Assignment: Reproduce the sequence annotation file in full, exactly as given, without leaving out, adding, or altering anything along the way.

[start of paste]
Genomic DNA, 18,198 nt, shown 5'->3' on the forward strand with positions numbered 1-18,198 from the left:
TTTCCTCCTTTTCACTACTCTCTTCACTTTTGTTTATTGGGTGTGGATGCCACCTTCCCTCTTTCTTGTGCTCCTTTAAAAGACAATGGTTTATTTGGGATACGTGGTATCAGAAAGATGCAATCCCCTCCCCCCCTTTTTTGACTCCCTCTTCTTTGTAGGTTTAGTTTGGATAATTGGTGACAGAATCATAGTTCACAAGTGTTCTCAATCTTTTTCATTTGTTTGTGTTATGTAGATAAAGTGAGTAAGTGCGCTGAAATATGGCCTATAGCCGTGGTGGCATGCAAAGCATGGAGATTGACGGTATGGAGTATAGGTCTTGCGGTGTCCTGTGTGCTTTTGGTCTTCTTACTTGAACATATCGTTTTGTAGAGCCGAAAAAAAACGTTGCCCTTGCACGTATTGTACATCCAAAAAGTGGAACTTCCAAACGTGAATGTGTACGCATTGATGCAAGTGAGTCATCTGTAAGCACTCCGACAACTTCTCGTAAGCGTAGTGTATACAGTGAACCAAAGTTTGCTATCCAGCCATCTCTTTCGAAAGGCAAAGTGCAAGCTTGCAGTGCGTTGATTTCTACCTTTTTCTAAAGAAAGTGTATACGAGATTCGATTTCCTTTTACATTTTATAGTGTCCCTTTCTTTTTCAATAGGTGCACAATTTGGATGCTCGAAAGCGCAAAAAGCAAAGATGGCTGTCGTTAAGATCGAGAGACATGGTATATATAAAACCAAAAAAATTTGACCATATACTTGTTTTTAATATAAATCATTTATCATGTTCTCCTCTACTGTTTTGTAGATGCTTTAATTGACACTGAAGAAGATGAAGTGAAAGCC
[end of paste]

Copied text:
Genomic DNA, 18,198 nt, shown 5'->3' on the forward strand with positions numbered 1-18,198 from the left:
TTTCCTCCTTTTCACTACTCTCTTCACTTTTGTTTATTGGGTGTGGATGCCACCTTCCCTCTTTCTTGTGCTCCTTTAAAAGACAATGGTTTATTTGGGATACGTGGTATCAGAAAGATGCAATCCCCTCCCCCCCTTTTTTGACTCCCTCTTCTTTGTAGGTTTAGTTTGGATAATTGGTGACAGAATCATAGTTCACAAGTGTTCTCAATCTTTTTCATTTGTTTGTGTTATGTAGATAAAGTGAGTAAGTGCGCTGAAATATGGCCTATAGCCGTGGTGGCATGCAAAGCATGGAGATTGACGGTATGGAGTATAGGTCTTGCGGTGTCCTGTGTGCTTTTGGTCTTCTTACTTGAACATATCGTTTTGTAGAGCCGAAAAAAAACGTTGCCCTTGCACGTATTGTACATCCAAAAAGTGGAACTTCCAAACGTGAATGTGTACGCATTGATGCAAGTGAGTCATCTGTAAGCACTCCGACAACTTCTCGTAAGCGTAGTGTATACAGTGAACCAAAGTTTGCTATCCAGCCATCTCTTTCGAAAGGCAAAGTGCAAGCTTGCAGTGCGTTGATTTCTACCTTTTTCTAAAGAAAGTGTATACGAGATTCGATTTCCTTTTACATTTTATAGTGTCCCTTTCTTTTTCAATAGGTGCACAATTTGGATGCTCGAAAGCGCAAAAAGCAAAGATGGCTGTCGTTAAGATCGAGAGACATGGTATATATAAAACCAAAAAAATTTGACCATATACTTGTTTTTAATATAAATCATTTATCATGTTCTCCTCTACTGTTTTGTAGATGCTTTAATTGACACTGAAGAAGATGAAGTGAAAGCC